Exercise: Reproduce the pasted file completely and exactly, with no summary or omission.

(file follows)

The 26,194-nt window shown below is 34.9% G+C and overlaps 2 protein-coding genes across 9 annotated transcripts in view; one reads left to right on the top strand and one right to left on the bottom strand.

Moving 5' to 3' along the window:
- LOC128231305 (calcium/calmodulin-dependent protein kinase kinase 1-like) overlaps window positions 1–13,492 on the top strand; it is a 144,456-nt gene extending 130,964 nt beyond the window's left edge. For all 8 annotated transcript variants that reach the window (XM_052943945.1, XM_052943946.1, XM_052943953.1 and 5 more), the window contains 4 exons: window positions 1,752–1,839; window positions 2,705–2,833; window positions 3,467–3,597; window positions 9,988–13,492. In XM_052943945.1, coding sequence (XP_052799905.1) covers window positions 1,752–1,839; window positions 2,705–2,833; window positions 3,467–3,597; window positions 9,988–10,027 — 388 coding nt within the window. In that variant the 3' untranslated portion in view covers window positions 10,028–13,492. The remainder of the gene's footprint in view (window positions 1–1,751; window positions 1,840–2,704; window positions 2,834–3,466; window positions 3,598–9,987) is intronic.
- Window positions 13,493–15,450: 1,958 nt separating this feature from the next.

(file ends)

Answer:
The 26,194-nt window shown below is 34.9% G+C and overlaps 2 protein-coding genes across 9 annotated transcripts in view; one reads left to right on the top strand and one right to left on the bottom strand.

Moving 5' to 3' along the window:
- LOC128231305 (calcium/calmodulin-dependent protein kinase kinase 1-like) overlaps window positions 1–13,492 on the top strand; it is a 144,456-nt gene extending 130,964 nt beyond the window's left edge. For all 8 annotated transcript variants that reach the window (XM_052943945.1, XM_052943946.1, XM_052943953.1 and 5 more), the window contains 4 exons: window positions 1,752–1,839; window positions 2,705–2,833; window positions 3,467–3,597; window positions 9,988–13,492. In XM_052943945.1, coding sequence (XP_052799905.1) covers window positions 1,752–1,839; window positions 2,705–2,833; window positions 3,467–3,597; window positions 9,988–10,027 — 388 coding nt within the window. In that variant the 3' untranslated portion in view covers window positions 10,028–13,492. The remainder of the gene's footprint in view (window positions 1–1,751; window positions 1,840–2,704; window positions 2,834–3,466; window positions 3,598–9,987) is intronic.
- Window positions 13,493–15,450: 1,958 nt separating this feature from the next.